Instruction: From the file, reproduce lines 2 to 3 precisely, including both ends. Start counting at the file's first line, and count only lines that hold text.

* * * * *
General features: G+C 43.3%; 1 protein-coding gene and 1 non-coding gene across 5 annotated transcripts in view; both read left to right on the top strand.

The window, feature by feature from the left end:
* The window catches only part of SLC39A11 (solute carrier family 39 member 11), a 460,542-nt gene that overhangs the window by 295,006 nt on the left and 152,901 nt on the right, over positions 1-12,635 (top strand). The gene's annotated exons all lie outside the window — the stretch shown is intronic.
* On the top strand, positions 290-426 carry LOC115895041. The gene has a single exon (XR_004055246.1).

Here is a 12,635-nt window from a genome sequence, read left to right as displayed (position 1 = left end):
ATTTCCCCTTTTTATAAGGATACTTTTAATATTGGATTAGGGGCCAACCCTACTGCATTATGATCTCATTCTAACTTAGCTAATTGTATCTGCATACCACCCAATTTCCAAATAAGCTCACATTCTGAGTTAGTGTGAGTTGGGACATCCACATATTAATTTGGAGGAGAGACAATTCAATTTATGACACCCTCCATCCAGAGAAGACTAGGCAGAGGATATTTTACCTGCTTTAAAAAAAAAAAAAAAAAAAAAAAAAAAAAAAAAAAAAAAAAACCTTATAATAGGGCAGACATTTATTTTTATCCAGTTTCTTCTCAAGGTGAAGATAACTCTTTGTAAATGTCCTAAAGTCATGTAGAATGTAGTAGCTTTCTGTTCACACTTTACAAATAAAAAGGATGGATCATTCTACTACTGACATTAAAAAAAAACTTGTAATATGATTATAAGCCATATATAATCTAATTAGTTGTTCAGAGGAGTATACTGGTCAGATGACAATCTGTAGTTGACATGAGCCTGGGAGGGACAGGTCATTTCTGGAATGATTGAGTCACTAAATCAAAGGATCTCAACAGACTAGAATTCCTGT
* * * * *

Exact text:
The window, feature by feature from the left end:
* The window catches only part of SLC39A11 (solute carrier family 39 member 11), a 460,542-nt gene that overhangs the window by 295,006 nt on the left and 152,901 nt on the right, over positions 1-12,635 (top strand). The gene's annotated exons all lie outside the window — the stretch shown is intronic.